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Publication numberUS2918919 A
Publication typeGrant
Publication dateDec 29, 1959
Filing dateApr 19, 1957
Priority dateApr 19, 1957
Publication numberUS 2918919 A, US 2918919A, US-A-2918919, US2918919 A, US2918919A
InventorsFrederick J Wallace
Original AssigneeAmerican Cystoscope Makers Inc
Export CitationBiBTeX, EndNote, RefMan
External Links: USPTO, USPTO Assignment, Espacenet
Combined ureteral stone remover and drain
US 2918919 A
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Description  (OCR text may contain errors)

Dec. 29, 1959 F. J. WALLACE COMBINED URETERAL STONE REMOVER AND DRAIN Filed April 19, 1957 United States Patent CONIBINED URETERAL STONE REMOVER AND DRAIN Frederick J. Wallace, New York, N.Y., assignor to American Cystoscope Makers, Inc., New York, N.Y., a cor- -poration of New York Application April 19, 1957, Serial No. 653,956

3 Claims. (Cl. 12S-328) This invention relates to a surgical instrument and more particularly to a ureteral stone remover of the type which includes a wire basket for entrapping and removing the stone.

Instruments for use in the removal of ureteral stones have been known and used for many years. While such instruments have been used with considerable success there are, nevertheless, occasions when diilculties are encountered in the removal of the stone which result in prolongation of the operation for a considerable length of time. For example, after the stone has been trapped in the wire basket of the stone remover and the process of withdrawing the stone remover from the ureter has been started, the stone may become impacted because of the irregularity of its shape or as the result of some other condition. When this occurs a prolonged procedure, usually the application of some slight traction, is required to bring the instrument and stone down. The problem created by such an occurrence may be best appreciated when it is understood that several days may be required before the instrument may be removed from the body passage. Hitherto, during the course of such lengthy procedures drainage from the affected kidney and ureter was blocked. This not only caused discomfort to the patient but also the likelihood of kidney tissue damage increased with the length of time involved and often did occur.

It is, therefore, a principal object of this invention to provide an improved stone remover which greatly facilitates the removal of ureteral stones and which provides for continued drainage of iluids from the ureter and kidney while it is in place.

Further objects as well as advantages of the present invention will be apparent from the following description as Well as the accompanying drawing in which:

Figure 1 is an elevational view of a ureteral stone remover constructed in accordance with the present invention; and

Figure 2 is a longitudinal cross-sectional View thereof on an enlarged scale.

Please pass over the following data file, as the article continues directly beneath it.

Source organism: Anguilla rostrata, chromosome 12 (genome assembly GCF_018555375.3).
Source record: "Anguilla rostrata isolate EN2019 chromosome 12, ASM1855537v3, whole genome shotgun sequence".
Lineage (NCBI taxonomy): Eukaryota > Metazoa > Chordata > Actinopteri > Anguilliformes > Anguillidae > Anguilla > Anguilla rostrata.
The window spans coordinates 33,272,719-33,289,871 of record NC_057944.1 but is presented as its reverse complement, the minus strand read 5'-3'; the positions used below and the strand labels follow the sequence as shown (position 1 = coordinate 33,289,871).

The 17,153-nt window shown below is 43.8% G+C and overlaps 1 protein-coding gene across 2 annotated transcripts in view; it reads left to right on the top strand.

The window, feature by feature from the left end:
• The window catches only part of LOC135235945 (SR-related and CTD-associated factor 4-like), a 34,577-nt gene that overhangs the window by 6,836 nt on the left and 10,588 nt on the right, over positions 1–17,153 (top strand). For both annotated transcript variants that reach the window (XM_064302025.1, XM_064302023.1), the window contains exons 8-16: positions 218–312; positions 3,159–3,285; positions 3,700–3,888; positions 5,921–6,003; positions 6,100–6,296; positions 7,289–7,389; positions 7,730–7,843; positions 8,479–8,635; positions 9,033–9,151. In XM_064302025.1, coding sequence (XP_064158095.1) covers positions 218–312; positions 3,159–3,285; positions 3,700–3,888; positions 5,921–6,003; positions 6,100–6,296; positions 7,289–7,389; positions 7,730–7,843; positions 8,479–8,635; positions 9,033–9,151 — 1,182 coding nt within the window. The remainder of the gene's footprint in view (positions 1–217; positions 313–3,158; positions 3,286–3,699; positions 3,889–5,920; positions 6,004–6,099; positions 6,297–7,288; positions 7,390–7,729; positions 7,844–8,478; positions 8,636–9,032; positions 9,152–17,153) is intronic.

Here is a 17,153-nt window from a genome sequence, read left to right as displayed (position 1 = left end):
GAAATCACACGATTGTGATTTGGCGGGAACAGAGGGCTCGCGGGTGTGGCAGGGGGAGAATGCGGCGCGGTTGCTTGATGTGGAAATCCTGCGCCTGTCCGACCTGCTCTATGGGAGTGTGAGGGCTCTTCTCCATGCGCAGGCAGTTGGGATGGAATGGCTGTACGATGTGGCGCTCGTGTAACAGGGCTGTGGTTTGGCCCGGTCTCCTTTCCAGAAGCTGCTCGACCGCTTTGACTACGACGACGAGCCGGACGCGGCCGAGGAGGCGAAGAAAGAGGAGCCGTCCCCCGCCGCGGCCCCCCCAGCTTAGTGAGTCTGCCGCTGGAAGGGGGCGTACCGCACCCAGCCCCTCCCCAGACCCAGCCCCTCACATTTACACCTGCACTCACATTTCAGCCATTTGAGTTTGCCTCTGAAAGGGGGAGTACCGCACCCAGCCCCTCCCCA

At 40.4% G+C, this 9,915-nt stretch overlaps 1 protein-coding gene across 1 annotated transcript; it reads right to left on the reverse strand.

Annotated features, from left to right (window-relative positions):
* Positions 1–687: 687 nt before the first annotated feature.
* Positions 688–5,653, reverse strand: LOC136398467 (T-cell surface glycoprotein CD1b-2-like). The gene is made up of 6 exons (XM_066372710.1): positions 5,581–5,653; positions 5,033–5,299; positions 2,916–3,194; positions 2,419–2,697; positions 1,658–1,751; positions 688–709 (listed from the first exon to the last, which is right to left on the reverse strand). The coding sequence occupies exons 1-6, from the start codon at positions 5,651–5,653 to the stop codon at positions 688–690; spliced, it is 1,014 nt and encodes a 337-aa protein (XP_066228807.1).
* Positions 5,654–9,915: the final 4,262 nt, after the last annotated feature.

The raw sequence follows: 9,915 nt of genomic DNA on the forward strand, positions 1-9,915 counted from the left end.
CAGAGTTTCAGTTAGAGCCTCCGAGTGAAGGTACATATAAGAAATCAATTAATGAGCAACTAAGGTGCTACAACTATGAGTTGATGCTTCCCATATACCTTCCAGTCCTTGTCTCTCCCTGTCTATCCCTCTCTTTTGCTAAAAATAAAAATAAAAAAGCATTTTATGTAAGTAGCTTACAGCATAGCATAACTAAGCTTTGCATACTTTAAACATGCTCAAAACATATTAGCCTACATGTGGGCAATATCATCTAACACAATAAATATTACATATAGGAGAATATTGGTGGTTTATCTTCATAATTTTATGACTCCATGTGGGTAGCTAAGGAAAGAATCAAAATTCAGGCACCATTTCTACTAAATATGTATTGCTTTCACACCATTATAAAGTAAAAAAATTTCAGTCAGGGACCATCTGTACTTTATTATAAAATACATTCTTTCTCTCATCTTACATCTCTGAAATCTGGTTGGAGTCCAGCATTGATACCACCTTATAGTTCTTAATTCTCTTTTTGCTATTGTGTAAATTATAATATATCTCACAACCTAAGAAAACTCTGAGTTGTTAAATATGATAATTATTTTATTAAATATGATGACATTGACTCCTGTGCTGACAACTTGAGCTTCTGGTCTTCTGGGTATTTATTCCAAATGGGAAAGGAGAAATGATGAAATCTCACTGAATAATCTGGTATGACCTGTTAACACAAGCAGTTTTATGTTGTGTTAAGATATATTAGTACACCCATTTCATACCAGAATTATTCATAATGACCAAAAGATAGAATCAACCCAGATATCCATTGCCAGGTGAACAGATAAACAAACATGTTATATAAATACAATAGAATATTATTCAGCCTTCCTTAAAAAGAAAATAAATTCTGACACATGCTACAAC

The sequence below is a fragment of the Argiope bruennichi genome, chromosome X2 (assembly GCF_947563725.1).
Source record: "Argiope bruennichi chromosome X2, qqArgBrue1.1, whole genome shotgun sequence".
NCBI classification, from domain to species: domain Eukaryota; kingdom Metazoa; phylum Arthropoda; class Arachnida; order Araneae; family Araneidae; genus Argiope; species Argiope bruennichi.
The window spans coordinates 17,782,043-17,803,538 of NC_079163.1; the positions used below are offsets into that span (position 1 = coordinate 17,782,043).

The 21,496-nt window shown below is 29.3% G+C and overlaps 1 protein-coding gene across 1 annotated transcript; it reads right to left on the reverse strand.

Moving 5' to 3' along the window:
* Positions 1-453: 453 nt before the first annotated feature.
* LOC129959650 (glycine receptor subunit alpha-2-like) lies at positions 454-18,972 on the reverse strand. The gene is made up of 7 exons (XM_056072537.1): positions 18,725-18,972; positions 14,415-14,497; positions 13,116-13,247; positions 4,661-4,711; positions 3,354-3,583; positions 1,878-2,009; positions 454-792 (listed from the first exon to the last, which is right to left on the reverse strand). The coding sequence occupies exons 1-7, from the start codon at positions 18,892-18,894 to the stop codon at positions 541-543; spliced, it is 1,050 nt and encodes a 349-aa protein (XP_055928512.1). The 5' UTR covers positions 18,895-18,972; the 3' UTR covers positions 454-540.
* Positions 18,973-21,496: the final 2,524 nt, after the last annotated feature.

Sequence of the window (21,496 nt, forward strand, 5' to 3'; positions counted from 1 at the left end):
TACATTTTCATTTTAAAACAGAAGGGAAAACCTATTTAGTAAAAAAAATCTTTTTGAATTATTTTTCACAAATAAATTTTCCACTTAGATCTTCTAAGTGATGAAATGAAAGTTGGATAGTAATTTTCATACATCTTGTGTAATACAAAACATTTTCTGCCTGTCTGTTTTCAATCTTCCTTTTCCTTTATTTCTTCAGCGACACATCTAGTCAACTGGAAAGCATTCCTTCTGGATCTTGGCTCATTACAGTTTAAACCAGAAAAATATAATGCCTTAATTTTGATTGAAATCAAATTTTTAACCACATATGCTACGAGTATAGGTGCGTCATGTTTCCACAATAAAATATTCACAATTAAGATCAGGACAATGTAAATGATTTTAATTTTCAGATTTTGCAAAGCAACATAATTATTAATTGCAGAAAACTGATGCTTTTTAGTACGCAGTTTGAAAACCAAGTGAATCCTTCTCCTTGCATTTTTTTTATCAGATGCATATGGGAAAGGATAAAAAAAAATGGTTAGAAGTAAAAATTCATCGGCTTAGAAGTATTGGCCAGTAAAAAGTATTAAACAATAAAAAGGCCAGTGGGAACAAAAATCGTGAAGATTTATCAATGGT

Referring now to the drawing in detail ureteral stone remover comprises a rod-like, elongated flexible tubular member 11 having a bore 12 extending from end to end thereof. At its proximal end tubular member 11 lmay be provided with a longitudinally movable handle 13 which leaves the proximal end of bore 12 unobstructed and which may be locked in place by means of clamp 14. A collar 15 mounted about the distal end of tubular member 11 serves to anchor one end of a plurality of spaced wires 16 thereto. Wires 16, of which there may be four, form the stone basket and are spaced more or less regularly about the axis of tubular member 11. The distal ends of Wires 16 are joined by means of a suitable connector to the proximal end of a ilexible tapered member 17 forming a liliform tip which is the distal portion of stone remover 10. Filiform tip 17 is formed with a bore at its proximal end to receive a portion of female connector 18 having a reduced diameter at one end. The

2 opposite -end'of connector 18 is internally threaded to receive the complementarily threaded portion I'of 'male connector 19. The distal ends of wires v16 are soldered orctherwise suitably connected to connector 19.

As shown, the bore or passageway 12 in tubular member 11 is free of obstructions and provides a free path whereby fluids may drain from the area of the basket lformed by Wires 16. Preferably, tubular member 11 is metallic being generally in the form of a tightly wound helix.

Manipulation and use of stone remover 10 is in accordance with Well known procedures. Wires 16 are formed of stainless, resilient steel permanently set so that after the opposite ends thereof are joined to collar 15 and connector 19 they each normally remain curved as shown. When the basket is expanded or contracted as when collar 15 and connector 19 are moved forward or away from one another the wires present smoothly curved surfaces free of angles. With the wires spread the instrument is manipulated until the stone is Within the basket. Withdrawal of the instrument places wires 16 under tension which serves to draw them toward one another to close the basket and thereby secure the stone therein.